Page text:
- Sweet Sixty, OOTS Member: Sweet Sixty was subjected to ongoing emotional abuse by her mother who had covert Narcissistic Personalty Disorder and her enabling father. The abuse carried on into her teens and adulthood when she met a man, became pregnant, and although the child was stillborn her parents forced her to marry the father. He turned out to be a sadistic psychopath whom she eventually ran from with their two young daughters. He later killed his second wife and himself. While Sweet Sixty's life seemed to take a turn for the better with a positive marriage, two more children and a rewarding but stressful career in academia, she developed MS and arthritis. Her chronic ill health caused her Complex PTSD to rise to the surface and her persona of someone who could handle anything began to dissolve. She fell apart and took early retirement. With her family's support and a knowledgeable therapist she is well on the road to recovery, and her story speaks of hope for those just beginning their journey.
- Cathy Kezelman suffered abuse and trauma during her childhood. She is a physician and founder of the Blue Knot Foundation for survivors of childhood abuse and trauma. Her story “The Upside of Down: Living with Courage and an Open Heart” recounts her experience of falling apart in her forties when a tragedy in her life triggered overwhelming symptoms of anxiety, depression and suicide ideation. She recounts her journey out of the storm with the help of a trusted psychologist from that point to the present and the much richer and fuller life she leads now. See also her book "Innocence Revisited: A Tale in Parts" See here for other personal stories by members of the Blue Knot Foundation.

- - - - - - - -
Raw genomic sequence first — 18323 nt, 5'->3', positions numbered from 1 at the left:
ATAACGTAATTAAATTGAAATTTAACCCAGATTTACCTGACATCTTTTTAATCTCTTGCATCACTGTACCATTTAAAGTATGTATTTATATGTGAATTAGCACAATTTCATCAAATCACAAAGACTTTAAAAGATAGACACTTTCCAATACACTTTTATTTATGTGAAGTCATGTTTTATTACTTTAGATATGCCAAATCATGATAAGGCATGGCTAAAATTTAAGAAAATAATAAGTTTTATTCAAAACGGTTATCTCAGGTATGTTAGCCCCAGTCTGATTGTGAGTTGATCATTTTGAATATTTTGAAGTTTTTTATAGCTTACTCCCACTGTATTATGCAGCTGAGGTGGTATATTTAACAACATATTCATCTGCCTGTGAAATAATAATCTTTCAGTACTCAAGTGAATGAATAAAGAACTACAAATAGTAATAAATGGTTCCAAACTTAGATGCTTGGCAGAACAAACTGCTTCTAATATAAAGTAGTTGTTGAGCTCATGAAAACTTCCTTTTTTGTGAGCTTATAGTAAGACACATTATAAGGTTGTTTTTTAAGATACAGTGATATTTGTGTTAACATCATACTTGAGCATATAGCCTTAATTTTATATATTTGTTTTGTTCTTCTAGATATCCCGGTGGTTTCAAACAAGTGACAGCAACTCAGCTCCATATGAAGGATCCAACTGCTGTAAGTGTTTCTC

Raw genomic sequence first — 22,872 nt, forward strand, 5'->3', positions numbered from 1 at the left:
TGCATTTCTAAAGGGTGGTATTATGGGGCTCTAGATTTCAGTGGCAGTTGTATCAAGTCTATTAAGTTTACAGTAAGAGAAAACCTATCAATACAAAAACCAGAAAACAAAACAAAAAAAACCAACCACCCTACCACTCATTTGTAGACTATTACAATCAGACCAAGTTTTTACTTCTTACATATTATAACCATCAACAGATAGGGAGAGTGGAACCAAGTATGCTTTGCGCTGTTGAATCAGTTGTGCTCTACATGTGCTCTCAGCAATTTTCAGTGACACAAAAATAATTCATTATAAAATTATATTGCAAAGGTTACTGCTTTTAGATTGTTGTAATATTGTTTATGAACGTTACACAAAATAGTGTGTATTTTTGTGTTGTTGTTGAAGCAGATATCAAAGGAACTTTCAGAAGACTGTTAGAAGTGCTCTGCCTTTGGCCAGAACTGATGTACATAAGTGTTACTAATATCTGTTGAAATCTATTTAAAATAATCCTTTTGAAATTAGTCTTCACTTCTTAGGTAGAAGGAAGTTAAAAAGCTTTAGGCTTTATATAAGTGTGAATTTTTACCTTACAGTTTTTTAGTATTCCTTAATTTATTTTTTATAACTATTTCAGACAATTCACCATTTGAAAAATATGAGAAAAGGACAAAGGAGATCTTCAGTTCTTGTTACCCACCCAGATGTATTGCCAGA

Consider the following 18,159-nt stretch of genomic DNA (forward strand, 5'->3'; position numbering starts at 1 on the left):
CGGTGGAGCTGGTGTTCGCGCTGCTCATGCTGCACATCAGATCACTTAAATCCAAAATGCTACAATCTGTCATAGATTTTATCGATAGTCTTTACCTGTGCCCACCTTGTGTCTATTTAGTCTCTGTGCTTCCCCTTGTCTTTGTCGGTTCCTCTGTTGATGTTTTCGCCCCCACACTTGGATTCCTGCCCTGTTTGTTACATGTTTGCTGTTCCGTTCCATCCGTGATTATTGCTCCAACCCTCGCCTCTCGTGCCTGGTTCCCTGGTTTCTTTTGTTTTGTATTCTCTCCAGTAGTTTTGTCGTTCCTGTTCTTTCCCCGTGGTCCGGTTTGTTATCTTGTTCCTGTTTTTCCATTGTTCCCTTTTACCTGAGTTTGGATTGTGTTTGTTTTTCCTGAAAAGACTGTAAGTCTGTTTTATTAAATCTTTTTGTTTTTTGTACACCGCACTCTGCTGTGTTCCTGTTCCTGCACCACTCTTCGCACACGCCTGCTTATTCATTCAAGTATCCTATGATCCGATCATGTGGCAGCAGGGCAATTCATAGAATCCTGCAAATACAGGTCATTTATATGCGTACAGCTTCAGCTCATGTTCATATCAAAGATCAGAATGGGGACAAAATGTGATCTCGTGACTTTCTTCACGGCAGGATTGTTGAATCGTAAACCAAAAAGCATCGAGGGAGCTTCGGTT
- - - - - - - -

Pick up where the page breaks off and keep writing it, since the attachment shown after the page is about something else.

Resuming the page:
- Jacqueline King developed Complex PTSD as a result of sexual assault in childhood, and bullying, sexual harassment and sexual assault in adulthood. She is a glass artist and sculptor who in the article Complex PTSD - Breaking the Silence of the Fringe Dweller relates how she developed Complex PTSD, and discusses Complex PTSD as a brain injury, art as therapy, and what are the challenges facing Australians who have the disorder and live in rural areas.